A new Huffington Post article reports that a poll of likely voters in 20 congressional swing districts represented by Republicans shows that three fourths of them support the broad outlines of comprehensive immigration reform, including a pathway to citizenship, with or without increased border security.

See Immigration Reform Backed By Voters In Republican-Led Swing Districts, Poll Shows, November 12.


The Huffpost writes:

"The poll indicated that likely voters in the 20 congressional districts want to see movement on immigration, with 70 per cent saying it is 'very important' to deal with the issue and another 23 percent saying it is 'somewhat important'. A strong majority - 77 per cent said that they would prefer even an imperfect solution to nothing at all."

The article also reports that 76 per cent of the respondents favor a pathway to citizenship.

The poll was conducted by Basswood Research and Republican pollster John Lerner on November 2 and 3. Of the 1,000 people polled, 39 percent were Republican, 35 per cent Democratic and 23 per cent independent.

This is one more piece of evidence that voters in both parties are far ahead of the House GOP on immigration reform. Why is the House Republican leadership so tone-deaf to the voice of the great majority of the American people on this issue?

Robert Bowen writes in examiner.com that the reason is the Republican right wing's fear and hatred of Latinos. See Republican House won't pass immigration reform, November 1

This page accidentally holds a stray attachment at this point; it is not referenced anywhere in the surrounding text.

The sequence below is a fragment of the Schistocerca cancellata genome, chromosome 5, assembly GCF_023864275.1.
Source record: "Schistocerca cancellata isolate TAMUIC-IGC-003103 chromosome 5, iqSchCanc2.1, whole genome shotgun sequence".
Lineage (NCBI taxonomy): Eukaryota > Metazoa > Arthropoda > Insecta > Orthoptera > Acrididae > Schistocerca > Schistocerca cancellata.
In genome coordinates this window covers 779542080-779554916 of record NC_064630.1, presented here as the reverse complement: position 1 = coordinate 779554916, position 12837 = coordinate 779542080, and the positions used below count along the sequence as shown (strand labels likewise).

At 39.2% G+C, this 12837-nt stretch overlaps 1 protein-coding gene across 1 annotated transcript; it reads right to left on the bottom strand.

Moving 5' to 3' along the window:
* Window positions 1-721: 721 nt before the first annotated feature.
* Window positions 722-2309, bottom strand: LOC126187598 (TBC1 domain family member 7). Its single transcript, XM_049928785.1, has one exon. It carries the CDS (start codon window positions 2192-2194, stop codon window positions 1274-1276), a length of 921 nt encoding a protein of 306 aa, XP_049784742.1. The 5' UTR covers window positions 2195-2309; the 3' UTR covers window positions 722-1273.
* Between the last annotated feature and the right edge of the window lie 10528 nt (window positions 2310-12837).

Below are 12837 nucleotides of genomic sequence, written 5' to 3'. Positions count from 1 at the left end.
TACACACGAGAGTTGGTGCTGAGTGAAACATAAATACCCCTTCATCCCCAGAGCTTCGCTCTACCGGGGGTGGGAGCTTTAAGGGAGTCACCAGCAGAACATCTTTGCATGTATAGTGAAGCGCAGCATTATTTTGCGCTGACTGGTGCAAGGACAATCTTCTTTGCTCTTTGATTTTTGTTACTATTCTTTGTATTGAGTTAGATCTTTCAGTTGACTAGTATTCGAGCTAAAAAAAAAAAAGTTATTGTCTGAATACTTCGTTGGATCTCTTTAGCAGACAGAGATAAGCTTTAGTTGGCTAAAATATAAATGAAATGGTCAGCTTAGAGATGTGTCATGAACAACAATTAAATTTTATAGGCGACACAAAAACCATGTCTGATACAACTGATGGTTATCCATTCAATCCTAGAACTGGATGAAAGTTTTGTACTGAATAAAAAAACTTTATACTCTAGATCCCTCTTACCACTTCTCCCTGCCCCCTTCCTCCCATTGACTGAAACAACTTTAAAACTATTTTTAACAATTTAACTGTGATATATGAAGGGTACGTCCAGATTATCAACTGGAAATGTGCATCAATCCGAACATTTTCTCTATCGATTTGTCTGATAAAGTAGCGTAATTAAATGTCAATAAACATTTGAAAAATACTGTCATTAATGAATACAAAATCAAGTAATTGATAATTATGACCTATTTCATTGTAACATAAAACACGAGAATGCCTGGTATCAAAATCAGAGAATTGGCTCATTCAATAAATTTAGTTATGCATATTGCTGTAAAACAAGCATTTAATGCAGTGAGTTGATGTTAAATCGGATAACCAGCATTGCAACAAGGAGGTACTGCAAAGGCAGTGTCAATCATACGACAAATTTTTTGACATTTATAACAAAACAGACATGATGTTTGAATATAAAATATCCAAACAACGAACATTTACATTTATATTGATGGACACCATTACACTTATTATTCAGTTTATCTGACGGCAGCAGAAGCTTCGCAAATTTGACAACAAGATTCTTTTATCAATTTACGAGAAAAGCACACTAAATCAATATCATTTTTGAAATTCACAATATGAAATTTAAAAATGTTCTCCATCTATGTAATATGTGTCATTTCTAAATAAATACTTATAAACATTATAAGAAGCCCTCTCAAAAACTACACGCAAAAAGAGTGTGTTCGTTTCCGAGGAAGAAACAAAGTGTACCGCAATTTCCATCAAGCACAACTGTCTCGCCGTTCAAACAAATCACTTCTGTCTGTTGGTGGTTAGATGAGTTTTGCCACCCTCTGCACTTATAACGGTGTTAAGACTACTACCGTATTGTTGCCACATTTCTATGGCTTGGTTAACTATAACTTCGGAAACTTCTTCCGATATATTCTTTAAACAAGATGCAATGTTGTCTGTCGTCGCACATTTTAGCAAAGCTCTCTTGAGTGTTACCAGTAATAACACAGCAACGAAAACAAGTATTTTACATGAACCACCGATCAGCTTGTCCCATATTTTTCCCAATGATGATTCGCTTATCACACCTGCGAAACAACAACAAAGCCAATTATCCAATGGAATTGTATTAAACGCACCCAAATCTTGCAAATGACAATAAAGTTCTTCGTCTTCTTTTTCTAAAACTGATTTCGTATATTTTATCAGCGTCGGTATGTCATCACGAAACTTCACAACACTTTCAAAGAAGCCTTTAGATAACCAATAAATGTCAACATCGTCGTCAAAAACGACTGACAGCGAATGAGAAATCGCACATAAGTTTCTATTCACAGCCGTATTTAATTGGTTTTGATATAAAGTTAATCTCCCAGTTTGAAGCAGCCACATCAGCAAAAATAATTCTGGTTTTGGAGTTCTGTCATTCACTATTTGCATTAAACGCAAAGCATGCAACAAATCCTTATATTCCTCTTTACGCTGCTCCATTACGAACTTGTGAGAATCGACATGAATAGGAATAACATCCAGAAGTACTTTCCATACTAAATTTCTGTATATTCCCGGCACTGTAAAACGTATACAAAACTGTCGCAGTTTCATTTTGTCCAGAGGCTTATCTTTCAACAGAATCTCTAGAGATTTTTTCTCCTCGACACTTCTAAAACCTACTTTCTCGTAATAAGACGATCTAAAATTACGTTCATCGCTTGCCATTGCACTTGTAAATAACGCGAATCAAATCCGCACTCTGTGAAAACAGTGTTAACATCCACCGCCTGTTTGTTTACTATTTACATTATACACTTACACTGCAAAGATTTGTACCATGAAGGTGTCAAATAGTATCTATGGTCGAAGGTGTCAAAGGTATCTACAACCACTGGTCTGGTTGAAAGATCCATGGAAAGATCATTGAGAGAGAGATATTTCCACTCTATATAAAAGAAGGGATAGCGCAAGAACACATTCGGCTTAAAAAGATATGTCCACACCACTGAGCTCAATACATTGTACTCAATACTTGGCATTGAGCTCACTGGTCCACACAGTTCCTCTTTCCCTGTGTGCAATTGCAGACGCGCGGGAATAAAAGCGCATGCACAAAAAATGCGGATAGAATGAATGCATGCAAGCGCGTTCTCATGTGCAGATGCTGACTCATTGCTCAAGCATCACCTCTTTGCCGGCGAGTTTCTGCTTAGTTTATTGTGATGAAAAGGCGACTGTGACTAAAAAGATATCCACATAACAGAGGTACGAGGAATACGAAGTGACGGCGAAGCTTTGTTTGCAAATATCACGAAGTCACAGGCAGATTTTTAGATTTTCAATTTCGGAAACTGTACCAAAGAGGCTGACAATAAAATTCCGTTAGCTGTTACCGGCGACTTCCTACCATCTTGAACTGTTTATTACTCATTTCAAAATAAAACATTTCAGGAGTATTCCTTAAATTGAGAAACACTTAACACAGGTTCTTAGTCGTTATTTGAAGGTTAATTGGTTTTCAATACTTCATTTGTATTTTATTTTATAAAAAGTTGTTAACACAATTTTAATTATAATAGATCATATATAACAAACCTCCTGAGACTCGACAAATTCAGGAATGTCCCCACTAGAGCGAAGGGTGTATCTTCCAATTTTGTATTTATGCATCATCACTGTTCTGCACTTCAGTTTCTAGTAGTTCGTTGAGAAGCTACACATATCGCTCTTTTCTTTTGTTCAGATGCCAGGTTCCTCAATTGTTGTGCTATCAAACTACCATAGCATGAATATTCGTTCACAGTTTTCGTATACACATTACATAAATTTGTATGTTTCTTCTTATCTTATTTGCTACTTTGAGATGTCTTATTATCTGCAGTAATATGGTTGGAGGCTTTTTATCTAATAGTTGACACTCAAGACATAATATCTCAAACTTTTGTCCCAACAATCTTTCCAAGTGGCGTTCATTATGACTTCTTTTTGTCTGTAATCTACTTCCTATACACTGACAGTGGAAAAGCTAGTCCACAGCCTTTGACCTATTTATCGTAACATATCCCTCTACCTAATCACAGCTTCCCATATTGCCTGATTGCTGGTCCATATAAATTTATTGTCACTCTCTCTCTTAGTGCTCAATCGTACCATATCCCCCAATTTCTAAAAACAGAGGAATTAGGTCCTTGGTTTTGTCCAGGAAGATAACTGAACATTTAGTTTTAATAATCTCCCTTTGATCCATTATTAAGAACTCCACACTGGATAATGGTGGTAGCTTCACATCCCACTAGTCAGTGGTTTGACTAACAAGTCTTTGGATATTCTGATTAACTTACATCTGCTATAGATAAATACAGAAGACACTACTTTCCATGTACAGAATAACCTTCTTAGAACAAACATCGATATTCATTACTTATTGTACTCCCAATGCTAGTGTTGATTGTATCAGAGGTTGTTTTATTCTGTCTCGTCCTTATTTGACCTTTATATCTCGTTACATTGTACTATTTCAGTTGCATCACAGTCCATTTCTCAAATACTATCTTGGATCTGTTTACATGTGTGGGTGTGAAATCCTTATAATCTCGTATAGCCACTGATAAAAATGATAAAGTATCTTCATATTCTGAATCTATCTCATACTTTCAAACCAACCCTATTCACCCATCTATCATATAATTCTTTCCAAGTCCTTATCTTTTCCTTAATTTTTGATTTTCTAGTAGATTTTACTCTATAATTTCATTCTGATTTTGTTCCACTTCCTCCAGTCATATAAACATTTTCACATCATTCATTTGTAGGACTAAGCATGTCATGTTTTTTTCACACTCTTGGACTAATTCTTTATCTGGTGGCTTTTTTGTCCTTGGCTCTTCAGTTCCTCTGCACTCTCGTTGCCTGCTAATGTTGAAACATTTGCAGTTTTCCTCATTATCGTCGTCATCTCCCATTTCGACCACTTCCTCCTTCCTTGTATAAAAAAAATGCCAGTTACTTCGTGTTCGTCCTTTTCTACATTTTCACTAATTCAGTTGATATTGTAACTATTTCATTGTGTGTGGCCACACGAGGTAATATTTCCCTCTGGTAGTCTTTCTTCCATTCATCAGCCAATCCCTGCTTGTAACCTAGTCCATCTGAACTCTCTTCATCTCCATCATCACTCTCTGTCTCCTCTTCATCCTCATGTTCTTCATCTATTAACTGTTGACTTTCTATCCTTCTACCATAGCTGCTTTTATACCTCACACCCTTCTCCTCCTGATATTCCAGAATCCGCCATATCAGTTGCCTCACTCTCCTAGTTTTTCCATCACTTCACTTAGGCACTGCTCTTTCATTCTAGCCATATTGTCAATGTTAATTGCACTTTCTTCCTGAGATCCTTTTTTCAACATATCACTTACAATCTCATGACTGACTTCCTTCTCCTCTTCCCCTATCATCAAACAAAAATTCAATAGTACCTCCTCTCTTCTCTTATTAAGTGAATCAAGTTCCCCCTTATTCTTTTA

Bowen writes:

"It is not a lack of time that prevents Republicans from taking up immigration reform. The reason is Republicans in the House do not want to see immigration reform enacted. They know that Republican policies accompanied by years of racist rhetoric have alienated Latinos, and even if a pathway to citizenship takes ten years, when that day comes, those new citizens will not vote for Republicans." (Emphasis in the original.)

Bowen continues:

"House Republicans know that what you sow, you reap. They are well aware what their party has sowed with Latinos, and so they must burn the crops in the field.

The Republican strategy for closing their voting gap with Latinos is not allowing up to 11 million more Latinos to vote."

Bowen also writes that there are two Republican parties:

"One Republican party believes, like Senator [Lindsey] Graham [R-SC] and the three Republican House members who endorsed immigration reform, that the GOP should reach out to Latinos. The other Republican party - the party led by Ted Cruz [R-TX], believes all the racist garbage spewed by the likes of Rush Limbaugh, Glenn Beck and others."

He concludes:

"It is a sad commentary that the former party of Lincoln is now the Party of hate, racism and division." (Emphasis added.)

If immigration reform is to have any chance of passage in the foreseeable future, reform advocates will have to stop making excuses for the House Republicans and what Bowen accurately calls their "Tea Party Masters" who are determined to kill reform at all costs, and focus on the real reason that is blocking reform.

This reason is the same one that has poisoned American attitudes and policies toward immigrants from the time of the 19th Century Know Nothings and Chinese exclusion laws up until now. Until we confront and overcome right wing anti-minority bigotry in America, immigration reform is likely to remain an empty dream.